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Excavation

  • S. Pietro di Villamagna
  • Villamagna
  • Villa Magna

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    Credits

    • The Italian Database is the result of a collaboration between:

      MIBAC (Ministero per i Beni e le Attività Culturali - Direzione Generale per i Beni Archeologici),

      ICCD (Istituto Centrale per il Catalogo e la Documentazione) and

      AIAC (Associazione Internazionale di Archeologia Classica).

    • AIAC_logo logo

    Summary (English)

    • Excavation continued in the three sites opened in previous years: the casale, the Church and Monastery, and Site D. At the casale, where last year the Cella/Coenatio complex in which the emperor and his guests dined, we completed the excavation of the modern courtyard, revealing an open court with a quadripartite basin lined in opus signinum, whose function is not yet evident. The lime kiln which occupied an apsidal room was removed, and the fills excavated to the level of the foundation offset: clearly any floor had been removed at the time of the creation of the kiln.

      To the south of the casale a trench was opened to reveal the continuation of the imperial stair: the removal of topsoil and layers relating to the 19th- century garden revealed a series of postholes apparently dating to the 9th /10th century [was it so clear? Or was there just bits of early medieval material mixed in with stuff. I didn’t think that there was a definable context associated with early medieval occupation. Trenches within and north of the modern granary revealed further details of the plan of the complex.

      At site D the 2006 trench was expanded to 25 × 25 m., showing much of the plan of what is certainly a barracks building flanking the paved road, with two lines of rooms measuring 10 × 12 RF, facing each other across a narrow alley, down which runs a drain. The rooms were paved in beaten earth and generally contained a hearth and traces of a single dolium. Whether the building was occupied by soldiers or workers is not yet clear.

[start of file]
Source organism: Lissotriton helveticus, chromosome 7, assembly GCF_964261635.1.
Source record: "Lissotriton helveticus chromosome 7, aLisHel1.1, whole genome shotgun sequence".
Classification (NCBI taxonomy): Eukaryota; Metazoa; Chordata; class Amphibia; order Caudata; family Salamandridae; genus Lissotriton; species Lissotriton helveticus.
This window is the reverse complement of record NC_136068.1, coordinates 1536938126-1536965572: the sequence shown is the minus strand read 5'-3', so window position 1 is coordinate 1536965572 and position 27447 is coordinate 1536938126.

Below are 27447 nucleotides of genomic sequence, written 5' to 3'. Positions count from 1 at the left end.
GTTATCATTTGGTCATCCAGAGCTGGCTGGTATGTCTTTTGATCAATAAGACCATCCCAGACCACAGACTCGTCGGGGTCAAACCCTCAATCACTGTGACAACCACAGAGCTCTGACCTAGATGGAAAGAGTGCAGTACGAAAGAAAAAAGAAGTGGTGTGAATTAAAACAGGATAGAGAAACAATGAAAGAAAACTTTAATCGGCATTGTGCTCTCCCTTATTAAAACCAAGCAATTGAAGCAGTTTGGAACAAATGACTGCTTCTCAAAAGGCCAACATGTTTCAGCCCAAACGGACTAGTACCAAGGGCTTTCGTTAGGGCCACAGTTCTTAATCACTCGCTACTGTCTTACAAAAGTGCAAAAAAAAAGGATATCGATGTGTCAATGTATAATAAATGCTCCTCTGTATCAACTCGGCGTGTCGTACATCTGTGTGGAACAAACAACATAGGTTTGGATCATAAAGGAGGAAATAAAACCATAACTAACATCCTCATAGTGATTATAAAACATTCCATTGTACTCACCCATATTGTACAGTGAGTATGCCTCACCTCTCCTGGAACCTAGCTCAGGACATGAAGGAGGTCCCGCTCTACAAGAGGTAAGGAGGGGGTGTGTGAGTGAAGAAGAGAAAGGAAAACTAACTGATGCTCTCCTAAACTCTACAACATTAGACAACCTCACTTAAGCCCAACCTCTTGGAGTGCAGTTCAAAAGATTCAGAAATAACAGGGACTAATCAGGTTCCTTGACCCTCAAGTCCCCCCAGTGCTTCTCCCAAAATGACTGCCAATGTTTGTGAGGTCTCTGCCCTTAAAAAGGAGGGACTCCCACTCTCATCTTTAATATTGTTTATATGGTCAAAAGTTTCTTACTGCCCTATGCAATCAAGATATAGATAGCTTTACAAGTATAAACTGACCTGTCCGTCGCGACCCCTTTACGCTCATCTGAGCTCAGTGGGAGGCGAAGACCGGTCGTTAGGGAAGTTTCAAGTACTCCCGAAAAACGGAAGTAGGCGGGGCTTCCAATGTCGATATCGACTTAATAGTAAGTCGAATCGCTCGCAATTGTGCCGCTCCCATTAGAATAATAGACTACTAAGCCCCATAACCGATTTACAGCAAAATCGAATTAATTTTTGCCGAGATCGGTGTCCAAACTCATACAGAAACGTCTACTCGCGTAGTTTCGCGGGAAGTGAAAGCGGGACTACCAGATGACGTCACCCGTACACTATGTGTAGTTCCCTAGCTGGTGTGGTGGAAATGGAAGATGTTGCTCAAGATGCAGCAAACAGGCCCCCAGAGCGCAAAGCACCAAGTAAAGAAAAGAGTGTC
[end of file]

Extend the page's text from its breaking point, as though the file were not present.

At the monastery work continued in the cemetery to the west of the church, with over 200 tombs now excavated. The presence of an early narthex in front of the church was confirmed, and traces of its paving revealed. To the north of the church two phases of the 14ththe century lime kiln were removed: this lay to the west of the original wall of the monastery, and may date to the late middle ages. Inside the wall the cloister partially excavated in 2007 proved to be 17.5 wide, with corridors on the three sides now visible and a well towards the center that leads down to a cistern.

      Numerous phases of post-monastic use of the cloister were revealed, including what appears to have been the stockpiling of veneers marble pavements, veneers and cornices of the Roman period.

    • Elizabeth Fentress 

    Director

    • Andrew Wallace Hadrill - The British School at Rome
    • Sandra Gatti - Soprintendenza per i Beni Archeologici del Lazio

    Team

    • Francesca Candilio - Sapienza Università di Roma
    • Tarik Moujoud
    • Caroline Goodson - Birkbeck, University of London
    • Marco Maiuro - Università degli Studi di Trieste
    • Ann Kuttner - Department of Art History, University of Pennsylvania
    • Andrew Dufton - L - P : Archaeology
    • Kevin Williams
    • Ali Aït Kaci
    • Andrea Di Miceli
    • Corisande Fenwick - Stanford University
    • Dirk Booms
    • Janine Young - L - P : Archaeology
    • Megan McNamee
    • Monica Hellström
    • Raffaele Laino
    • Ryan Ricciardi
    • Serena Privitera

    Research Body

    • Associazione Internazionale di Archeologia Classica
    • Soprintendenza per i Beni Archeologici del Lazio
    • The British School at Rome
    • University of Pennsylvania

    Funding Body

    • Banca di Credito Cooperativo di Anagni
    • Comune di Anagni
    • Provincia di Frosinone
    • The 1984 Foundation

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